Sunday, May 12, 2013

Three Mothers


I remember asking my mother once when you began to feel like a grown-up. I was in my late 20’s at the time, so this was about a decade ago. I was already a doctor although still in residency training, and I was a homeowner, and by anyone’s measure a responsible adult. But I didn’t feel very adult, so I asked my mom about it. She said that having kids helped her feel more like a grown-up. Which I have also found to be true. I feel like more of an adult now than I did three years ago. Although I still feel like a big kid myself sometimes, more capable and knowledgable of course, but overall just a bigger child trying to help this smaller child get things done and figure things out. So I’m not really sure when you settle into steadily feeling like an adult. Maybe you don’t, really.

As a child, I am fortunate to have three mothers in my life, each of them different and each of them teaching me something different. My first mother is my mom, the woman who gave birth to me and raised me. She taught me to be caring and nurturing. We were talking this weekend and she is still the office “mom” at her job; she is the person who brings chocolates and keeps a sewing kit in her desk. She taught me to work hard and keep my promises. My mom is the type of person who will get the job done, no matter what. She goes above and beyond but doesn’t see it as anything special. My mom taught me to love G-D, and to trust his love for me and other people. When I get confused about theology I remember what my mom taught me. G-D made us, he loves us, each of us, the way we are. My mom loves G-D and she shows it by treating other people with compassion and kindness.

My second mother is my step-mother. She came into my life when I was about 14 or 15. Our relationship wasn’t easy in the beginning. Not that I ever fought with her or disliked her, or that she disliked me. It was more that I didn’t understand her or know how to connect. My sister connected with her right away but it took more time for me to find common ground. My step-mother is a very honest person, to the point of being blunt, which was shocking for me at first but I find refreshing now. She is athletic and creative; she goes on yoga retreats and walks three miles a day and makes her own pottery. She grows her own orchids and has about 50 of them, all in good health and blooming. She is confident and knows her own style and she never seems to be afraid of anything. She is a business owner and, like my own mother, was a single parent. My step-mother has helped me to loosen up, to take more chances. She also taught me the value of patience and persistence. She never gave up on me even when I was distant and quiet. She kept reaching out to me and finding ways to connect.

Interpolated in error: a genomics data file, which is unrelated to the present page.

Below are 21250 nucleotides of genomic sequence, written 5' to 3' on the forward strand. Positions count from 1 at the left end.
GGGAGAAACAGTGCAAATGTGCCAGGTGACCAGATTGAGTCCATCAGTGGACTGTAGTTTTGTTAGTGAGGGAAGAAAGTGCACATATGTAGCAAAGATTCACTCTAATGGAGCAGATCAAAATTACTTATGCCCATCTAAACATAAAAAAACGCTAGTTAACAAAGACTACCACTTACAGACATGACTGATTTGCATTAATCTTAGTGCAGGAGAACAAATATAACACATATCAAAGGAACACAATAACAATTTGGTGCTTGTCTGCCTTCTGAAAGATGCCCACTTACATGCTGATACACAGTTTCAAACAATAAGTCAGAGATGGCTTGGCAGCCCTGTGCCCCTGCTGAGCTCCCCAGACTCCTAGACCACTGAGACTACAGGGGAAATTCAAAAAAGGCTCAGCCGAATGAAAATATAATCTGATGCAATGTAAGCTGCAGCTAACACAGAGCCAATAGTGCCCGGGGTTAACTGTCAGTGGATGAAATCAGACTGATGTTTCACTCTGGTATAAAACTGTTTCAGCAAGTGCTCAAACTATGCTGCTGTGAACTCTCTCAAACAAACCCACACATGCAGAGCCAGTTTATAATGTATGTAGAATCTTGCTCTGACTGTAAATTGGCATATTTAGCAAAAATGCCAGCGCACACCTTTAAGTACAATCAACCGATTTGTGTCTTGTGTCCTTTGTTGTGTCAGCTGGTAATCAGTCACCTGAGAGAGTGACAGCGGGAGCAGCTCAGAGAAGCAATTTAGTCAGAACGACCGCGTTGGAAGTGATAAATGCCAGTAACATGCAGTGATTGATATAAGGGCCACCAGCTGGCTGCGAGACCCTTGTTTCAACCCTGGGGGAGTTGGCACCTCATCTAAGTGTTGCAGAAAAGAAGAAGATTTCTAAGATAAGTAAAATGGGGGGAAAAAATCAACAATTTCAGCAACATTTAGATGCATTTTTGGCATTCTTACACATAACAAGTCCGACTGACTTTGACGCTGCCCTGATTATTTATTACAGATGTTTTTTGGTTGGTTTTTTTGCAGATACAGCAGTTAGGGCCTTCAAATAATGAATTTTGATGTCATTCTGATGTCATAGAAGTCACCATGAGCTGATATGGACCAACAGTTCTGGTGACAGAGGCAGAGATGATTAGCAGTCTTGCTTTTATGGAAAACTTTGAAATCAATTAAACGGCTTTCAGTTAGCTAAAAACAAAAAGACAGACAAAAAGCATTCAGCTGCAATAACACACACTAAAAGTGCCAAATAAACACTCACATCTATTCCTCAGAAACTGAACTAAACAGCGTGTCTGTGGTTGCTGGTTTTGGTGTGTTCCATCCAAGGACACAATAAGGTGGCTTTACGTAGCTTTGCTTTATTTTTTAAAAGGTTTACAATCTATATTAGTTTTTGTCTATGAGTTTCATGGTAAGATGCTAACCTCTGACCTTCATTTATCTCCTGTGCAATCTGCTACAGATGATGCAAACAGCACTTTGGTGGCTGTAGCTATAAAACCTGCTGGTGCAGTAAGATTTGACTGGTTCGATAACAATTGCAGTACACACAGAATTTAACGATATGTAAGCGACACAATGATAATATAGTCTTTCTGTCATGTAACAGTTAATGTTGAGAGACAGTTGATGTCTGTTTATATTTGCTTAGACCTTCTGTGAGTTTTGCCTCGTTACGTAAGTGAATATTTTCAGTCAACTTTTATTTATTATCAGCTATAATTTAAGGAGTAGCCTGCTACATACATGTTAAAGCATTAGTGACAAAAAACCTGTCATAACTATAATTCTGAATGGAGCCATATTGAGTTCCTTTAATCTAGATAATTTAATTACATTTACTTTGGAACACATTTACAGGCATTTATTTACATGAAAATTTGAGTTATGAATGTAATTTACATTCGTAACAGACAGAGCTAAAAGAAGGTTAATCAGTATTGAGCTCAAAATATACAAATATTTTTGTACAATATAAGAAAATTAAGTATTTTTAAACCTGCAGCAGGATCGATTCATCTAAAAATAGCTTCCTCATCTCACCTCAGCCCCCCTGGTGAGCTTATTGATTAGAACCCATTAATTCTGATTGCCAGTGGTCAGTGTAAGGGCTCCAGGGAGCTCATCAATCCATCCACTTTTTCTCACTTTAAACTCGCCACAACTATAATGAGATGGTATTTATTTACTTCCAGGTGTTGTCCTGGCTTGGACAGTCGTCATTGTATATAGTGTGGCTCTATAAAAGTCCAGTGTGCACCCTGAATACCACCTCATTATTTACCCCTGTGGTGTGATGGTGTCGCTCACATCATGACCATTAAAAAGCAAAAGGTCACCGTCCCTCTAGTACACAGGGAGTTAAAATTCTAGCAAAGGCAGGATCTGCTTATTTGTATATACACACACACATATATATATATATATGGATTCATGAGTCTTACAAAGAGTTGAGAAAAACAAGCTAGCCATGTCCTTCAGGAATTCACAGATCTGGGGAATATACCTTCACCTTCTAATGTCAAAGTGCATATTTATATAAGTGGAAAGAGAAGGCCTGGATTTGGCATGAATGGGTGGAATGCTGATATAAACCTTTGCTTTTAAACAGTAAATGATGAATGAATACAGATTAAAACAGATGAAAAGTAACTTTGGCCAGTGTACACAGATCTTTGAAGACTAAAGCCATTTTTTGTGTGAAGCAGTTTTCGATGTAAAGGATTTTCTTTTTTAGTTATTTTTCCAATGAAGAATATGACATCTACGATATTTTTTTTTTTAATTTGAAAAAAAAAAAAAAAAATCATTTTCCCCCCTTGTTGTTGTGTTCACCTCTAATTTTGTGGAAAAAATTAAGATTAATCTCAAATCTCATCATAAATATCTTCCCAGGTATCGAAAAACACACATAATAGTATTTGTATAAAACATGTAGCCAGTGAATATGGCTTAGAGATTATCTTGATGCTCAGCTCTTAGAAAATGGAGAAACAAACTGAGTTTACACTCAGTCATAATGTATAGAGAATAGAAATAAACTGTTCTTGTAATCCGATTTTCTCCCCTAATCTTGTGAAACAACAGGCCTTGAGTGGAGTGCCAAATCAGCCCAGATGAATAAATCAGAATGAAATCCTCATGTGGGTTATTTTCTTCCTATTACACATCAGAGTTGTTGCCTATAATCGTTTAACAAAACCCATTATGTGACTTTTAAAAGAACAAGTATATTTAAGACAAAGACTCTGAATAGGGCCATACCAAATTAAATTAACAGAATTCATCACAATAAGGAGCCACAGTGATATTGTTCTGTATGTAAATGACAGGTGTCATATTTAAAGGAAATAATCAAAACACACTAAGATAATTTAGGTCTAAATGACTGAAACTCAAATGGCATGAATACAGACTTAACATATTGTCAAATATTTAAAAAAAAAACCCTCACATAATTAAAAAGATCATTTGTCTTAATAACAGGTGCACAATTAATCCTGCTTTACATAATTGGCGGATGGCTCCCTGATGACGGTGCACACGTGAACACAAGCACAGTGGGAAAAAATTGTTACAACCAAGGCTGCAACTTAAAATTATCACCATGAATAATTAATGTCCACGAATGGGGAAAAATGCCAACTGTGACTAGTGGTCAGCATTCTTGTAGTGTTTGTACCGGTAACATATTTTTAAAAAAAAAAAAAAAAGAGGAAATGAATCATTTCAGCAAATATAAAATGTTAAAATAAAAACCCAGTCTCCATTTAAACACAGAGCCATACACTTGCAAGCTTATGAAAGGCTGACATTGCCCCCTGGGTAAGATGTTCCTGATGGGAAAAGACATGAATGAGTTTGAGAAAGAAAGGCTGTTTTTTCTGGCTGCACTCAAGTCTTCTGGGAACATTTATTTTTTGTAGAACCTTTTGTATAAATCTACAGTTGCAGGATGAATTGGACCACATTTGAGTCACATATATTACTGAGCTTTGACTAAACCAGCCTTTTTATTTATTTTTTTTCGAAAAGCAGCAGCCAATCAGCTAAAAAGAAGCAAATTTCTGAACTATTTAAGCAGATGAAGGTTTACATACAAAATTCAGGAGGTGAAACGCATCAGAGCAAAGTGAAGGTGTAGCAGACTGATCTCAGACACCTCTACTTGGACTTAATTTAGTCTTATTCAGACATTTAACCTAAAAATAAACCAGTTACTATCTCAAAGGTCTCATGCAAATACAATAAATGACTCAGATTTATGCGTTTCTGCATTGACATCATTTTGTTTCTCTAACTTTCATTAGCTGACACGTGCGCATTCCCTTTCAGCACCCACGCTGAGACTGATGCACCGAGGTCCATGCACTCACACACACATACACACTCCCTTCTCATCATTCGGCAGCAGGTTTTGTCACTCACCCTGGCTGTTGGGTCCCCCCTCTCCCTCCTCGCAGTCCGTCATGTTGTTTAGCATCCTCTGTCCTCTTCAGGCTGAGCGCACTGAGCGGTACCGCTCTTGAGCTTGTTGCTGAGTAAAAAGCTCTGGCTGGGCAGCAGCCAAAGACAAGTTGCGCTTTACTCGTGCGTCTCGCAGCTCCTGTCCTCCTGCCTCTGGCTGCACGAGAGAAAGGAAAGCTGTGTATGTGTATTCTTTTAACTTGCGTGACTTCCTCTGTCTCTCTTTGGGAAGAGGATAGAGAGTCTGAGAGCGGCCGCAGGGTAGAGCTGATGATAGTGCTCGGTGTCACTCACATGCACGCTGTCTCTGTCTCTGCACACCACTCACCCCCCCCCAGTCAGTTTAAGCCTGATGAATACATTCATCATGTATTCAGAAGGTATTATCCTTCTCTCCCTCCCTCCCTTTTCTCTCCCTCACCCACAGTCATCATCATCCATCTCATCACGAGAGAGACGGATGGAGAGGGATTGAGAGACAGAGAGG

My third mother is my mother-in-law. I met her when I was 19 and first started dating her son. She welcomed me so lovingly, which is a big deal as my husband is Jewish and I am Christian. She could have been rejecting or even just cool towards me, but instead she has always made her home my own. My mother-in-law is a fabulous, stylish, sophisticated woman. She travels all over the world, including to places like Myanmar and Turkey and Morocco that many people don’t ever reach. Her home is a beautiful space filled with incredible art. She also knits and has a ball shopping at Costco and Big Lots. My mother-in-law has taught me to knit, which has become my favorite craft. She models a life engaged with the world around her, travelling and attending cultural events and working for charitable organizations. She taught me about value; that some things are worth spending money on but that it is also okay to find good deals.

Perhaps it is easy, then, to still feel like a child, when you have three incredible mothers. Three very different women who love you, encourage you, and accept you for who you are. Not that they make me a child or don’t accept me as an adult, but rather that I see so much that I still want to live up to. I know I am blessed by the presence of each of them in my life. I know my daughter is blessed by her three grandmothers. I hope I live in such a way that she will be blessed by me.